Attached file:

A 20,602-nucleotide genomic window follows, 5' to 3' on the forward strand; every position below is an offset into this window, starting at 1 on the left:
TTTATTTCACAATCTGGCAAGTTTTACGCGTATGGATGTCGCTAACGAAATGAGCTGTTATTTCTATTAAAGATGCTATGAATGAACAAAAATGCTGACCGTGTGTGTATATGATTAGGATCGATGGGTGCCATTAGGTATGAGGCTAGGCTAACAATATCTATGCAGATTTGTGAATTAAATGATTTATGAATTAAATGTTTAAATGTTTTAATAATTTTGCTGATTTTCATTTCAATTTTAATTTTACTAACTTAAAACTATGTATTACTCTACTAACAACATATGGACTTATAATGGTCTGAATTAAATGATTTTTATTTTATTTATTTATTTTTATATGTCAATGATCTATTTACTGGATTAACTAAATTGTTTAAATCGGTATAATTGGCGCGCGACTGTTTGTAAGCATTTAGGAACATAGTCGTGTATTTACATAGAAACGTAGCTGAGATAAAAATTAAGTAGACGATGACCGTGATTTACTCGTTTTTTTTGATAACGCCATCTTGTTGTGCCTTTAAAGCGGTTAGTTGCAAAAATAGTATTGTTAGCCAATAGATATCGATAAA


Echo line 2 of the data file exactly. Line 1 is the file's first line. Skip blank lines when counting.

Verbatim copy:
TTTATTTCACAATCTGGCAAGTTTTACGCGTATGGATGTCGCTAACGAAATGAGCTGTTATTTCTATTAAAGATGCTATGAATGAACAAAAATGCTGACCGTGTGTGTATATGATTAGGATCGATGGGTGCCATTAGGTATGAGGCTAGGCTAACAATATCTATGCAGATTTGTGAATTAAATGATTTATGAATTAAATGTTTAAATGTTTTAATAATTTTGCTGATTTTCATTTCAATTTTAATTTTACTAACTTAAAACTATGTATTACTCTACTAACAACATATGGACTTATAATGGTCTGAATTAAATGATTTTTATTTTATTTATTTATTTTTATATGTCAATGATCTATTTACTGGATTAACTAAATTGTTTAAATCGGTATAATTGGCGCGCGACTGTTTGTAAGCATTTAGGAACATAGTCGTGTATTTACATAGAAACGTAGCTGAGATAAAAATTAAGTAGACGATGACCGTGATTTACTCGTTTTTTTTGATAACGCCATCTTGTTGTGCCTTTAAAGCGGTTAGTTGCAAAAATAGTATTGTTAGCCAATAGATATCGATAAA